I am trying to write a powershell script for windows 10 that will automatically launch a Metro-style app. The Start-Process cmdlet seems like it should work, but I cannot get it to launch anything unless I provide a path to the .exe

For example, the following input works:

    Start-Process 'C:\Program Files\Internet Explorer\iexplore.exe'

Unfortunately, Metro style apps do not have an executable file. What file do I need to use to launch them? If I wanted to launch Windows Store for example, how would I do that?



Store Apps can only be started by the shell. Try this:

explorer.exe shell:AppsFolder\Microsoft.WindowsAlarms_8wekyb3d8bbwe!App
  • Also, you can this approach to launch your own UWP apps using the app id: explorer.exe shell:AppsFolder\18b72f48-axxx-xxxx-xxxx-903bd872921a_h65w5j3hw1x76!App – YasserAsmi Jan 19 '17 at 0:24
  • I didn't know that. – user6438653 Jan 19 '17 at 1:40

You can locate the command to use with Start-Process by navigating here in the registry: Computer\HKEY_CLASSES_ROOT\Extensions\ContractId\Windows.Protocol\PackageId

Then expand ActivatableClassId, then the app, then in the CustomProperties folder look at the value for Name.

Start-Process must be run with PowerShell as is not recognised in CMD.

I used this to start the Windows Mail app.


You have to provide the name of the appx. For example, to launch windows store in Win8/Win10, use the following code:

    Start-Process ms-windows-store:

I was amazed at how little documentation there is for launching metro style apps.

  • This command cannot be run due to the error: The system cannot find the file specified. – Sam I am Apr 7 '16 at 22:08
  • According to Get-AppxPackage the name of windows store is "Microsoft.WindowsStore", where did you find "ms-windows-store" as the name? – Luke Jul 15 '16 at 15:13
  • 1
    it's not a name, but registered protocol. (such as in http: ) Only some Appx could be opened this way. – papo Sep 9 '16 at 14:59

I don't know of a truly universal way to do this, but you can probably figure it out with a couple intermediary checks.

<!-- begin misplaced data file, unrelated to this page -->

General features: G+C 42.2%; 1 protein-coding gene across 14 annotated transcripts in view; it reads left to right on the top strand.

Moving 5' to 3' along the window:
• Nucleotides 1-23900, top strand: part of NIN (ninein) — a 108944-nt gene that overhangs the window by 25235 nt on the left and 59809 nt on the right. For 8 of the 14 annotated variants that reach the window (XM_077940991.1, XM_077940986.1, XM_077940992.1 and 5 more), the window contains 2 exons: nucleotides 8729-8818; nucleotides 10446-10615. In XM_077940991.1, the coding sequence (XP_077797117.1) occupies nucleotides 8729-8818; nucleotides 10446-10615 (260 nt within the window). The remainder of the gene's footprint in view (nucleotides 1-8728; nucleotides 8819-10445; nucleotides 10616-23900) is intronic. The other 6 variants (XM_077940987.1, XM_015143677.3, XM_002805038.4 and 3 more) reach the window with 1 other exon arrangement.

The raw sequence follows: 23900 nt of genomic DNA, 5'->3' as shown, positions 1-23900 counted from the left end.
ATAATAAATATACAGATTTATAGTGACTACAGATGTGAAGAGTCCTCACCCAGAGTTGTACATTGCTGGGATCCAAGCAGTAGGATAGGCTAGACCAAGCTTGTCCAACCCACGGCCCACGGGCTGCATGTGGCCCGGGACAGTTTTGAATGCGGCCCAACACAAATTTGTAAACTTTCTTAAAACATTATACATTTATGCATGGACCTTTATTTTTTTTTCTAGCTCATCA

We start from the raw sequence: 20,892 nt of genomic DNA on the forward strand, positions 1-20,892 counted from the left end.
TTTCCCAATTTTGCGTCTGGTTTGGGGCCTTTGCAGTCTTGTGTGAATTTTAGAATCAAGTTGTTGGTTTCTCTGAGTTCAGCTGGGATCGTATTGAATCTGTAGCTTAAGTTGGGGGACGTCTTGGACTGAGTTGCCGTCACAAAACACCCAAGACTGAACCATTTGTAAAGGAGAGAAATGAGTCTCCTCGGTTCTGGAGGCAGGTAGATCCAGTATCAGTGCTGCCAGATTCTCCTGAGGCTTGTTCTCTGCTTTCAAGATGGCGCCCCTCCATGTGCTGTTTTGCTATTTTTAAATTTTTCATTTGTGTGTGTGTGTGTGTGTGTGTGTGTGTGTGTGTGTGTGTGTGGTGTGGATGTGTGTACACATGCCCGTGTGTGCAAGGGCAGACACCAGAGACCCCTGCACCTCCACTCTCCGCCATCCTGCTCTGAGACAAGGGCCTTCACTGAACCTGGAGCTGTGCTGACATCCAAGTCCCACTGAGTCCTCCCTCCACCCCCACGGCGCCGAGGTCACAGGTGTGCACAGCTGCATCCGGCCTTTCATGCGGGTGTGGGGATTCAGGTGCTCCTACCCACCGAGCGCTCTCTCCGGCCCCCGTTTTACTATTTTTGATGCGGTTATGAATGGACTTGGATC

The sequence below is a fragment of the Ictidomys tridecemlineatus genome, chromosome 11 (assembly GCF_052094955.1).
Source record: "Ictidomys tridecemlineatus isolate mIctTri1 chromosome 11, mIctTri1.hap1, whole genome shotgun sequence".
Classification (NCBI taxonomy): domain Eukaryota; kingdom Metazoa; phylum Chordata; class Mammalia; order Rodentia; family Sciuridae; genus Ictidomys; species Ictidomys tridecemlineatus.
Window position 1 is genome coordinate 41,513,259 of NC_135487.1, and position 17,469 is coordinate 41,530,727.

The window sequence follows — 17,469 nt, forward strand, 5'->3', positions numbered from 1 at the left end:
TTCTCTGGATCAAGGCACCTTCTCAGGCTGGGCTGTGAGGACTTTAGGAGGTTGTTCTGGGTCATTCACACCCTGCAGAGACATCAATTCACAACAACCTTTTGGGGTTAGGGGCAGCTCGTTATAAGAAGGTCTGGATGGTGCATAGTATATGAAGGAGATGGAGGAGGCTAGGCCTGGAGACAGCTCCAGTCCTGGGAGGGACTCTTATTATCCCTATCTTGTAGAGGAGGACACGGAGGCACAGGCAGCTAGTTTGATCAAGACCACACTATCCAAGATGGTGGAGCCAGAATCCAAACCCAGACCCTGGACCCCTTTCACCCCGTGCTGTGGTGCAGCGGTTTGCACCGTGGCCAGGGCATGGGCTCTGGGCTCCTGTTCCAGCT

note: I hate using PowerShell, so pardon the weirdness of calling PS stuff from CMD

Step 1: Figure out what apps you have.

powershell Get-AppXPackage will generate the list of all of them. Let's say you specifically want to launch the Desktop App Converter so you can handle some Centennial patching while leveraging automation. So I'll query against the list of AppXs for something that might match using findstr to filter what comes back.

Step 2: Figure out if you already have the app you want

powershell Get-AppXPackage | findstr /i Desktop

While that gives me back numerous results, I can clearly see set of matches returned as:

Name              : Microsoft.DesktopAppConverter
PackageFullName   : Microsoft.DesktopAppConverter_2.1.1.0_x64__8wekyb3d8bbwe
InstallLocation   : C:\Program Files\WindowsApps\Microsoft.DesktopAppConverter_2.1.1.0_x64__8wekyb3d8bbwe
PackageFamilyName : Microsoft.DesktopAppConverter_8wekyb3d8bbwe

If I didn't get anythign like this back, the natural next step is to get the darned thing :) So for the next step, this could get tricky, and your mileage may vary:

Step 3: Find the location the app exists where you can actually call it: Why am I doing this? Because if I try to run it from the path returned from the AppXPackage query, I'll get "Access is denied."

where DesktopAppConverter

C:\Users\user name\AppData\Local\Microsoft\WindowsApps\DesktopAppConverter.exe 

You should then be able to take that resulting path and be able to run it from there.

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